This article is continued from Part I, and Part II. Ending our stay in Savuti with a lantern-lit dinner under the stars and before finally heading off to Chobe National Park (NP) early the next morning, we had the chance to see the rock paintings of the San bushmen on one of the small hills surrounding Savuti. For that we were allowed to step out of the vehicle and climb up a small rock formation with our guides. Besides a stunning view over the Savuti channel and the giant baobabs in the area, we got to see one of the better-kept examples of the rock paintings, estimated to be between 3000 und 4000 years old. The paintings depict various animals of present and past Savuti vintage. Eland, elephant, sable, giraffe, a puffadder and a hippo feature on the same panel, created from a mixture of plant juices and animal fat coloured with the rusty ironoxide from the rocks.
This part of the river flows leisurely between Namibia and Botswana. Accompanied by our guide and the boat driver, it was possible to observe the animals from a completely different perspective. We were able to get very close to crocodiles sunbathing on the river banks and watch the hippos grazing. As always, our guide was a walking encyclopaedia and answered all our questions in detail.
A special observation on the boat cruise was watching an elephant at eye level as it swam across the river to check if the grass was greener on the Botswana side and most likely some family business.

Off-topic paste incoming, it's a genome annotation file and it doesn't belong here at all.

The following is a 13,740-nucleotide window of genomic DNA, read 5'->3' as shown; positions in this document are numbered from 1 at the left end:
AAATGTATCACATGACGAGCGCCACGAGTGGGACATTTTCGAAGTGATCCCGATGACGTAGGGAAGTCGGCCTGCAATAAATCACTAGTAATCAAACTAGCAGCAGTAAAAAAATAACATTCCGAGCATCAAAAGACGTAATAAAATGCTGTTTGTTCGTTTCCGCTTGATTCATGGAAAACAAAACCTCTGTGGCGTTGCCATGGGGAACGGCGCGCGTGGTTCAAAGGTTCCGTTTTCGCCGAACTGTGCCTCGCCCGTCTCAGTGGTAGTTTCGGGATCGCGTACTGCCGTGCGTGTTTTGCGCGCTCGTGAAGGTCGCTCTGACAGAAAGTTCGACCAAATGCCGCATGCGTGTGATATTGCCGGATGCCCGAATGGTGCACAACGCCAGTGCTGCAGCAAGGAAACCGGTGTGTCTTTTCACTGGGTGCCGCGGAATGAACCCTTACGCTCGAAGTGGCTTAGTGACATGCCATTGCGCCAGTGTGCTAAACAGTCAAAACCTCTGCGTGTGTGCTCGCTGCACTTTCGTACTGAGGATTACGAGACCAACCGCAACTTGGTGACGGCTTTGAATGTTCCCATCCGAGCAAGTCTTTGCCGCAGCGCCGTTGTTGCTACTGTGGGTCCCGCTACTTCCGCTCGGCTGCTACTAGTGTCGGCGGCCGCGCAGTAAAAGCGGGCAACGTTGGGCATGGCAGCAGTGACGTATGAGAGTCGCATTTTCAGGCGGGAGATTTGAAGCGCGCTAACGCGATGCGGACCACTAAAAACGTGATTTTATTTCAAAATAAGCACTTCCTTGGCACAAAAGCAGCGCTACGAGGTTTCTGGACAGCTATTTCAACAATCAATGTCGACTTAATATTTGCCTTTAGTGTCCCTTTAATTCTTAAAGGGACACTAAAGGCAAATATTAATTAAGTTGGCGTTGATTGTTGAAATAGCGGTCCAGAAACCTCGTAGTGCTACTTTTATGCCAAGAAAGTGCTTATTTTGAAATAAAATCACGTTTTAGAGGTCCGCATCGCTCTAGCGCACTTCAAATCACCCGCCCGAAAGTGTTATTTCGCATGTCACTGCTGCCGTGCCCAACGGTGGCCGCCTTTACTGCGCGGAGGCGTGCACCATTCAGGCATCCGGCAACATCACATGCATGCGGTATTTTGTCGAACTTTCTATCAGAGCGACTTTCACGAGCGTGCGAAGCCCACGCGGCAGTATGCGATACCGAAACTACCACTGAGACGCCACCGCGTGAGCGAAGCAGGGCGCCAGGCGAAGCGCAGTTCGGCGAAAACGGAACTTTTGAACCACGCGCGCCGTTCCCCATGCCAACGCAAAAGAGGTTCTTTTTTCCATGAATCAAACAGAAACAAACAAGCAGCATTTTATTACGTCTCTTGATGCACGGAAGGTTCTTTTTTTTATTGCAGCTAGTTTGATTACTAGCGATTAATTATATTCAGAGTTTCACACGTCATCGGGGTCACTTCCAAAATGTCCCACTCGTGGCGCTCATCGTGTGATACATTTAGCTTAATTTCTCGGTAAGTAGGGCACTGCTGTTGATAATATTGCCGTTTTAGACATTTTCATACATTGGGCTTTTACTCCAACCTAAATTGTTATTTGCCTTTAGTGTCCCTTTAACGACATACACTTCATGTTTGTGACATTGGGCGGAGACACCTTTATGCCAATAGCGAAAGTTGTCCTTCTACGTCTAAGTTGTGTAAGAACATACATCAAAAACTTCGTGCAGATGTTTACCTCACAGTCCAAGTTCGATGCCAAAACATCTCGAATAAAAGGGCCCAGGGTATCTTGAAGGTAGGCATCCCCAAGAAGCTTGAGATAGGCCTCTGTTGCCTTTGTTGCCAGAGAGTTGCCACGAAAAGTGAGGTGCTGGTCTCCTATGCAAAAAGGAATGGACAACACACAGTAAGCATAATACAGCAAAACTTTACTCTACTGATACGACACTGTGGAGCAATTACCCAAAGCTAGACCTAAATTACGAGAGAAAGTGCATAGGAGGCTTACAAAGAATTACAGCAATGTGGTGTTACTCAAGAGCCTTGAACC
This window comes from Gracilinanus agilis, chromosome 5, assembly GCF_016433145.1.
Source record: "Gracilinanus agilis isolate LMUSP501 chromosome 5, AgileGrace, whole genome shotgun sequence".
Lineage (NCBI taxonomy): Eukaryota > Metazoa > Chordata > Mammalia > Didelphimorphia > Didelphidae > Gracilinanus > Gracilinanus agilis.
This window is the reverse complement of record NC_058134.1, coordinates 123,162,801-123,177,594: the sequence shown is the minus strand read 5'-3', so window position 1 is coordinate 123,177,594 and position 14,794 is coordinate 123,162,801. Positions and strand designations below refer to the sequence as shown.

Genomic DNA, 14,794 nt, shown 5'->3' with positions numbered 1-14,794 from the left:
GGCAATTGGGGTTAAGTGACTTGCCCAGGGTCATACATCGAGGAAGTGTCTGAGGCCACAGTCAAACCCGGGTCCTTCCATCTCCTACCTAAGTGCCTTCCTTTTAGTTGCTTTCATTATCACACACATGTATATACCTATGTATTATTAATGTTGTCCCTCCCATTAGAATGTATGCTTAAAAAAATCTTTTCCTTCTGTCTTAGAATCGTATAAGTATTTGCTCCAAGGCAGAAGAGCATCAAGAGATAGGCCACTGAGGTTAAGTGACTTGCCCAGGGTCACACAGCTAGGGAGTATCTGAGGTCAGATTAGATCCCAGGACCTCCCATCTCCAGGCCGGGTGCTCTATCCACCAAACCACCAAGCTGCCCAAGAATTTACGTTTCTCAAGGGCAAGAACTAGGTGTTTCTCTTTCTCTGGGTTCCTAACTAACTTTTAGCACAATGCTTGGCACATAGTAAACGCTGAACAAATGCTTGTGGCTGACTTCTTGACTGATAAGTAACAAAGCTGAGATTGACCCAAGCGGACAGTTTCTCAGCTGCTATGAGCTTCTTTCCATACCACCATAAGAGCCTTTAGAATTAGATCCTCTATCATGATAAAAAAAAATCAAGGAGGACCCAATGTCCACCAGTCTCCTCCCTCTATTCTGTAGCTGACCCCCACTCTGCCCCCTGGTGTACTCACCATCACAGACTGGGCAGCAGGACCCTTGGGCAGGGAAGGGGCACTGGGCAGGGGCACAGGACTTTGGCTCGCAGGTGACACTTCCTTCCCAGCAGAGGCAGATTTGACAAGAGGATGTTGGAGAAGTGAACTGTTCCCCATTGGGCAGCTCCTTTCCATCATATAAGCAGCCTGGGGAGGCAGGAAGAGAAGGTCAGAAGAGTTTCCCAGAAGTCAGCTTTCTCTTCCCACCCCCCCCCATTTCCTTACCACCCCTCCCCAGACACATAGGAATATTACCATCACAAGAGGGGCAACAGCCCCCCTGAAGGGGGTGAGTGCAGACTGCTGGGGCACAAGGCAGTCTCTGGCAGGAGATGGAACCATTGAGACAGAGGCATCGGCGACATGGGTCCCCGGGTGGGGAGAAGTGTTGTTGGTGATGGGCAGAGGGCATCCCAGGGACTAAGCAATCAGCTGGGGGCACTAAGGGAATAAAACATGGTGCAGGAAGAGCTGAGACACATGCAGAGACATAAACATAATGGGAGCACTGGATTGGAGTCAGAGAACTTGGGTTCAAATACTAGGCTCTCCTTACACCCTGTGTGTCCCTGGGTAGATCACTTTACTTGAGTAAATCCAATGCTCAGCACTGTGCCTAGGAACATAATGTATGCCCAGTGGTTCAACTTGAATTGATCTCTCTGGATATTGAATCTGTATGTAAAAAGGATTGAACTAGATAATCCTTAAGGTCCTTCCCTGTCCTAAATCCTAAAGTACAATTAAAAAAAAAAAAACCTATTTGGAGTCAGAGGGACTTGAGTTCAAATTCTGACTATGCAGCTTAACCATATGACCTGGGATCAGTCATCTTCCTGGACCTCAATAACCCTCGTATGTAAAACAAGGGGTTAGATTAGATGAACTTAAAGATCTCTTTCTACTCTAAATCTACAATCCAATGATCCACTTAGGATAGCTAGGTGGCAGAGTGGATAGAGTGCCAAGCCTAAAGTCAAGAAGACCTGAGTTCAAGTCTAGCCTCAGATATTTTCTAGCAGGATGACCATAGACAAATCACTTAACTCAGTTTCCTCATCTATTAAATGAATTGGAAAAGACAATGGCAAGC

Chobe National Park covers an area of about 10,600 km². It was established shortly after Botswana's independence in 1967 as the first national park in Botswana. The larger settlement living there at the time was gradually reduced, so that no people have lived in Chobe National Park since 1975.
This is probably part of the reason why this area has the densest concentration of elephants in Africa, especially during the dry season. Additionally Chobe National Park's 450 species of birds provide ample opportunities for bird watching.
So if you're not already a big elephant fan, you will be after a visit to Chobe NP at the latest. Watching these gentle giants take a mud bath together and seeing the social structures that govern their coexistence is a real joy. We think, you can never get tired of watching elephants! Having them walk through your camp at night is another thrilling experience. Imagine lying in your cosy mobile camping bed in total darkness, listening to an elephant munching its way around your tent - so close you can hear its tummy rumble. Awesome!
Our overall conclusion: if you have been thinking about going on safari in Africa, the Okavango Delta is probably one of the best starting points. You'll get to see literally hundreds of animals in a stunning landscape, even outside the main season.
However, especially if you are a safari novice, you should choose a real safari expert who will put an individual tour together for you, making sure you'll get the best value for your money. A good safari planner will also make sure that the group composition matches and that everyone can feel comfortable with each other in case you're not travelling as a group yourself.
Photo copyright Alexandra R